Undergraduate Research- Past and Future

First off, I want to announce that the Patricelli Lab is seeking undergraduates to participate in our ongoing sage-grouse research. These will be lab positions on campus involving mainly video analysis of grouse behavior on the leks. We are looking for people starting this summer, and will almost certainly have additional openings in the fall. For details, check out the Undergraduate Research page. If interested, contact me! We will have information sessions starting early next week.

Graduation cap featuring sage-grouse "buttprint", Photo courtesy A. Dirksen

Secondly, a big congratulations to our graduating seniors. This spring we had a particularly big cohort of fantastic long-time lab members who have finished up here at UC Davis. Kira, Amy, and Ayala all presented at the Undergraduate Research Conference at Davis this spring, and Ayala and Ciara gave poster presentations at the prestigious Animal Behavior Society meeting in Anchorage, Alaska. Thanks to all of you, and in particular Ayala, Nicole, Amy, Ciara, and Kira for all your hard work! Best of luck in for the future!

UPDATE: Congratulations to Ciara Main for earning an honorable mention in the prestigious poster competition at the ABS meeting. Great work Ciara and Anna Perry for putting together such a good project and following it up with a winning poster and mastery of the topic.

Lab Accolades May 2014

Some hearty congratulations are due for Patricelli lab members!

First, our honors student Rebecca was awarded the College of Biological Sciences citation as one of the top graduates across all biology majors in the college. She has been working with us for several years, most recently on a thesis project to examine vocal behavior in sage-grouse in response to changes in female behavior. She presented this at last month’s Undergraduate Research Conference, and is completing her thesis soon.

Gail, Rebecca, and Anna celibrate Rebecca's award.

Second, recent Ph.D. (and former Wyoming field assistant) Conor Taff received two major honors yesterday. First, Conor’s dissertation was named the Merton Love Award for best dissertation across the ecology graduate groups here at UC Davis. Given the large number of high-quality graduate students here, this is an enormous distinction! He will be giving the Ecology and Evolution seminar next week. Second, he has been given a prestigious young investigator award by the Cooper Ornithological Society [not the American Ornithologists' Union as I originally wrote]. Conor’s dissertation project was an integrative study of development and sexual signalling in a warbler called the Common Yellowthroat. You can read more about it on his website.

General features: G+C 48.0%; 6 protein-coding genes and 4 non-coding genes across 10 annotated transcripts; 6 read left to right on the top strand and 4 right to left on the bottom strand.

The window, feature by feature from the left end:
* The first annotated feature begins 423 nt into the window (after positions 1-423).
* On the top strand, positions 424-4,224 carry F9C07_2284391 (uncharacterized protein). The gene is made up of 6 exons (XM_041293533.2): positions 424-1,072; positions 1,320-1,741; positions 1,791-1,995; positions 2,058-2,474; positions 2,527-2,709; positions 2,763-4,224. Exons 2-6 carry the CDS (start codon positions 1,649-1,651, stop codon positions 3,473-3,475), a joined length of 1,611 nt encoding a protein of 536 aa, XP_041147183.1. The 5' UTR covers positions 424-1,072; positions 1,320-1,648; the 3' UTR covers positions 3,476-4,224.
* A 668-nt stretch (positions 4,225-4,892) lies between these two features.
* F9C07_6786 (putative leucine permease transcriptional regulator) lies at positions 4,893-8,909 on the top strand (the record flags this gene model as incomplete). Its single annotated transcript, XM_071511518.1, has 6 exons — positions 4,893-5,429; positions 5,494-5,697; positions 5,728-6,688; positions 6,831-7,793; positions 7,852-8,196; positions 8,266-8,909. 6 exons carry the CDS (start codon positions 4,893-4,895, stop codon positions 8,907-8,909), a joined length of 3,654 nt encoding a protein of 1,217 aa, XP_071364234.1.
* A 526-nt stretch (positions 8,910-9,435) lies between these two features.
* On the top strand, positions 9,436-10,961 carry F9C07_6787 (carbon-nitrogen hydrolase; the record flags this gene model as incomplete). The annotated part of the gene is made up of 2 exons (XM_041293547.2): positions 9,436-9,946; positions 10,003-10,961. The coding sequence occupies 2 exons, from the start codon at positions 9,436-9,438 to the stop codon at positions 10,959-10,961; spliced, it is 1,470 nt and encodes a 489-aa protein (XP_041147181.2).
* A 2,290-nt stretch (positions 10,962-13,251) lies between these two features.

Congrats to both Conor and Rebecca!

2013 / 2014

Juvenile Male Sage-Grouse, Cottontail Lek

2014 already has it’s talons in me, but I am pausing a moment to share some recollections of 2013 that was.

Last year I built upon my first full teaching gig in 2012. I taught both Animal Behavior during the summer and Evolution in the fall of 2013. The summer course was challenging because of the accelerated pace and because of some necessary travel, both scheduled and unscheduled, in the middle of the summer term. I was thankful to have an excellent co-instructor (Jamie Bunting), and I think we ended up putting together a nice class. The fall evolution course went well. Having a set of notes to work from made a huge difference in my sanity- I no longer felt quite as much of a ‘trying-to-keep-up-on-a-high-speed treadmill’ feeling. This let me put a lot more of my effort into improving the course. I was much happier with the exams in terms of length and clarity, and the homeworks and discussion were better integrated with the lecture material. To some extent this was behind the scenes stuff, and led to (I think) a comfortable class in which expectations for both me and the students were clearly presented. I look forward to working harder on lecture formats and classroom interaction next time I teach.